How Retail Priority Benefits End Investors

June 14, 2022

Cboe’s EDGX Retail Priority enhances execution quality and trading outcomes for individual investors by reducing the time to execution. Retail Priority offers eligible retail-attested orders a unique allocation model that is different than the traditional time-based allocation model used by most U.S. equities exchanges. With Retail Priority, attested retail investors’ displayed limit orders post at the front of the order queue for the same-priced orders submitted by institutions on Cboe EDGX. In the analysis below, Cboe’s Execution Consulting Team studies the impact Retail Priority has on attested retail orders and examines how the mechanism benefits investors.

Changes in Retail Trading

Retail trading has risen steadily since the start of the COVID-19 pandemic, which corresponds with the significant increase in retail volume on Cboe EDGX, primarily driven by the growth of Retail Priority. Retail Priority reached an all-time high of 417.9 million shares traded per day in first-quarter 2021, driven by trading in popular meme stocks such as GameStop and AMC during the height of the meme stock trading phenomenon.

Although retail trading has decreased since its first-quarter 2021 peak, retail participation remains elevated from pre-pandemic levels. For instance, in first-quarter 2022, EDGX Retail Priority orders traded an average of 214.4 million shares per day, a decrease of 49% from the 2021 peak but an increase compared to first-quarter 2020.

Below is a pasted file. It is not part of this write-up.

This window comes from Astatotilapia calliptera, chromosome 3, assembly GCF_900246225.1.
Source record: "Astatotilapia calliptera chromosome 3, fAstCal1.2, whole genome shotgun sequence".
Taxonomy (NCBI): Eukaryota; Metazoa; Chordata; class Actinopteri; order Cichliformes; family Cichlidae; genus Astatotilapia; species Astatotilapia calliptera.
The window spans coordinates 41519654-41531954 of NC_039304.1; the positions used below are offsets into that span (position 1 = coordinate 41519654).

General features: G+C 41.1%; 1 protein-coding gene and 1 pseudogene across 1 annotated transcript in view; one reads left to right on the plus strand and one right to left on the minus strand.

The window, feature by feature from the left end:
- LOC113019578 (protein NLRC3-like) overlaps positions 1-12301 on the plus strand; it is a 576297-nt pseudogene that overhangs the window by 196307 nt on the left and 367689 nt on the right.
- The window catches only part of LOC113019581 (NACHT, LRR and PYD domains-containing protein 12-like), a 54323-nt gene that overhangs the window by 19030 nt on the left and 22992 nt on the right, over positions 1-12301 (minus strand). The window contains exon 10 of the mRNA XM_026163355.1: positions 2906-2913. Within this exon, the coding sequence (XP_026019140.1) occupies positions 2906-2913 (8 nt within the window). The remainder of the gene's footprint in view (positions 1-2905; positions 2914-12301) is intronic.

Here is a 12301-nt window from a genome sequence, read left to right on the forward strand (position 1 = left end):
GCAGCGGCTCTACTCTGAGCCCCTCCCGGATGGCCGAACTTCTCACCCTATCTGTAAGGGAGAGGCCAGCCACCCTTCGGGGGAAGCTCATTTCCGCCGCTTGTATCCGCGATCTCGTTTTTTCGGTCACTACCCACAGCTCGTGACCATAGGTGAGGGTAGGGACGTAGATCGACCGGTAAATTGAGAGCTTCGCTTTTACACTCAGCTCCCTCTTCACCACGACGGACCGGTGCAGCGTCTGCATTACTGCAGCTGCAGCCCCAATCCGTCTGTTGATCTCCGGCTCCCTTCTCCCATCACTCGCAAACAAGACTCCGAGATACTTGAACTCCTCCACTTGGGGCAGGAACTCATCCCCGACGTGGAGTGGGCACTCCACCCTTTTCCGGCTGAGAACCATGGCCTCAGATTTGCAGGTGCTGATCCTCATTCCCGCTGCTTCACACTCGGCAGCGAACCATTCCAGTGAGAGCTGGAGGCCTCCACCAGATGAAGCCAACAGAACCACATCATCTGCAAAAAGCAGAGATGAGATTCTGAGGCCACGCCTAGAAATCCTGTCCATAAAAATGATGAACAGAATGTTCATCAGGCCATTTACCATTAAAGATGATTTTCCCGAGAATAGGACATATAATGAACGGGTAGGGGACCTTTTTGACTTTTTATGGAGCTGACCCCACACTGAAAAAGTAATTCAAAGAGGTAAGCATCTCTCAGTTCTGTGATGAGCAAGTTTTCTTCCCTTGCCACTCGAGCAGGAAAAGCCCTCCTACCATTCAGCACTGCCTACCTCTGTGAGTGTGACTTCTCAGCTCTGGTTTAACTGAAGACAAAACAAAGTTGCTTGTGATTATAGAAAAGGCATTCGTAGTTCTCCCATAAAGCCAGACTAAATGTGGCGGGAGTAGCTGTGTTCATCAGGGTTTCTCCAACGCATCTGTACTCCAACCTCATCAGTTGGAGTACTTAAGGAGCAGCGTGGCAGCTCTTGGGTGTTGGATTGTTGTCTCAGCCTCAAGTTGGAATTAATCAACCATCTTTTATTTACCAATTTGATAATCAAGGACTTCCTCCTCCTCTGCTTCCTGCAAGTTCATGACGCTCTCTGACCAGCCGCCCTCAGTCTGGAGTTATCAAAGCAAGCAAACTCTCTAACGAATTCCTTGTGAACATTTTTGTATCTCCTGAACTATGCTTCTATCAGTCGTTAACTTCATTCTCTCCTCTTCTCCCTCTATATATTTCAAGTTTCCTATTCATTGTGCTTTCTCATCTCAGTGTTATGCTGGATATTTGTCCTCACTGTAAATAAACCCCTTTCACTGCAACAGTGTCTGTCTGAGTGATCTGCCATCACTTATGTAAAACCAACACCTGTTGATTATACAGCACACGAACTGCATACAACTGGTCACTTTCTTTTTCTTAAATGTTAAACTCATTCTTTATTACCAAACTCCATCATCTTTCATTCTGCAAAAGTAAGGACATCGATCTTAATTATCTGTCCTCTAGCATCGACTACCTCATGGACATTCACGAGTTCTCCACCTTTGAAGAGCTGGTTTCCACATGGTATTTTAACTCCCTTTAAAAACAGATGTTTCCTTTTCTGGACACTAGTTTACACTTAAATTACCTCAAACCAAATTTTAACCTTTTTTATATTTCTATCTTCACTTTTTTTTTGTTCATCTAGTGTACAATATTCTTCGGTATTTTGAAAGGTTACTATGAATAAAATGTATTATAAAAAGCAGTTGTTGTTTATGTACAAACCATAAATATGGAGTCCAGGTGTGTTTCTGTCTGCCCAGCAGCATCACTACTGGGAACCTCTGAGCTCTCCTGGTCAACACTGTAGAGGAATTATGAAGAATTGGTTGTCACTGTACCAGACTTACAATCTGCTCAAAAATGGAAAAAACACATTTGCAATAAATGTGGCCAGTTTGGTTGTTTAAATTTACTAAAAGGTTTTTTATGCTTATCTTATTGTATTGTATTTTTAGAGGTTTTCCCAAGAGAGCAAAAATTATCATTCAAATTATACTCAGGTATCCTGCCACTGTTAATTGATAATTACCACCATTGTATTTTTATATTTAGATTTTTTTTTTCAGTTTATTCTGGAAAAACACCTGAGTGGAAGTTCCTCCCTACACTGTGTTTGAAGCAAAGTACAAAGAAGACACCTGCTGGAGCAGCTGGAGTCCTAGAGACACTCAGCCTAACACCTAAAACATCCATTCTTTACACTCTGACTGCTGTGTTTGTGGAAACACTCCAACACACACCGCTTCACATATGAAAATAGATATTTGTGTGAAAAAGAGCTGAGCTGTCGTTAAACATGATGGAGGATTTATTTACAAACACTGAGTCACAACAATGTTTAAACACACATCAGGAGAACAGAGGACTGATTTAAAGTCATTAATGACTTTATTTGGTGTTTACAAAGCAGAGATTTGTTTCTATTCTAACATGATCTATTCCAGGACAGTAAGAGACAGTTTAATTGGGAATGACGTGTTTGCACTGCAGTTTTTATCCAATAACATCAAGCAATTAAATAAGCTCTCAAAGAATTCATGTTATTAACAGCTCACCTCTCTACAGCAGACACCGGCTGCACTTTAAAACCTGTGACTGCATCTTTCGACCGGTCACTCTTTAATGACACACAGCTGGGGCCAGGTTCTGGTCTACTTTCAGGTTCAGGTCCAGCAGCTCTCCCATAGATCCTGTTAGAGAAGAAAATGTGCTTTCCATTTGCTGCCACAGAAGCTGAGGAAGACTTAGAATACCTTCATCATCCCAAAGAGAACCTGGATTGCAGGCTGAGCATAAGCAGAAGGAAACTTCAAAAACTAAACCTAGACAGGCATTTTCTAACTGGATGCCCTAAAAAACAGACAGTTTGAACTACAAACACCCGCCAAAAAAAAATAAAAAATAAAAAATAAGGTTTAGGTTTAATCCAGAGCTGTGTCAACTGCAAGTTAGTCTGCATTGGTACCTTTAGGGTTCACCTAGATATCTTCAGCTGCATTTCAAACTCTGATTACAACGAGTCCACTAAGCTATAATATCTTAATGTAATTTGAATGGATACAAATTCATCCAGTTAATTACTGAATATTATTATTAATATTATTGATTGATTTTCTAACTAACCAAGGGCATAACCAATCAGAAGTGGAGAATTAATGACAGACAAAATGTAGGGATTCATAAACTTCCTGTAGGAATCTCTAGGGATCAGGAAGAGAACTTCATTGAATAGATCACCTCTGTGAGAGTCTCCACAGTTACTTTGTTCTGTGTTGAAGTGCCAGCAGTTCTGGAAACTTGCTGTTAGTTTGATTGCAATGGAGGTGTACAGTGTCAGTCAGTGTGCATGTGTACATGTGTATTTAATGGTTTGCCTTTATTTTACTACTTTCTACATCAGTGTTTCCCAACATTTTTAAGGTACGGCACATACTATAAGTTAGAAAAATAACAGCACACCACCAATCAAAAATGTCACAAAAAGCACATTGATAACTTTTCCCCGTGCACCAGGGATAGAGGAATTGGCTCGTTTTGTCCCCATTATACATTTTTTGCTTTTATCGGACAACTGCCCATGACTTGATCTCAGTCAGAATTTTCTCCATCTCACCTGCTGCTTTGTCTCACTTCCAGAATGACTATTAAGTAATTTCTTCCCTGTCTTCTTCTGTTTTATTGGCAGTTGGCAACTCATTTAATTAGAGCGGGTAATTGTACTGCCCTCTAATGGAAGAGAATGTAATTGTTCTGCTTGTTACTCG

EDGX Composition

Retail Priority has changed the make-up of Cboe EDGX by attracting more non-marketable retail trading flow. Since 2020, retail attested volume has, on average, comprised around 25% of EDGX’s overall volume. During the peak of the meme stock phenomenon in first-quarter 2021, EDGX’s book was over 28% retail-attested volume, of which 18% was executed with Retail Priority. A year later, this volume has decreased, with 21% of EDGX volume retail-attested.

Source: Cboe

The figure below highlights EDGX volume by hour in first-quarter 2022 to examine how the flow dynamic changes throughout the day. Retail activity is a higher percentage of EDGX volume during the pre-market and after-hours trading sessions than during the continuous session. On average, during the pre-market session retail trading makes up about 44% of EDGX’s volume, of which 35% is represented by Retail Priority. This number significantly decreases to about 25% during the continuous session. Overall retail participation on EDGX is the lowest around 3 p.m. Eastern Time, which is when traditional institutional investor trading volume typically increases going into the close. The most retail participation on EDGX occurs during the after-hours trading session, when 48% of volume is retail-attested. 23% of that volume is from Retail Priority orders and 25% is other retail-attested volume.

Source: Cboe

Retail Trade Size

We also studied average trade size for the different order flow types on Cboe’s EDGX exchange. The average trade size across all order flow types has decreased since first-quarter 2020, as stock valuations increased. Retail Priority and other retail-attested volume followed a similar trend. Additionally, the average trade size for Retail Priority orders is slightly lower than other retail orders. However, on average, non-retail attested volume trade size is about 44% less than retail orders.

Source: Cboe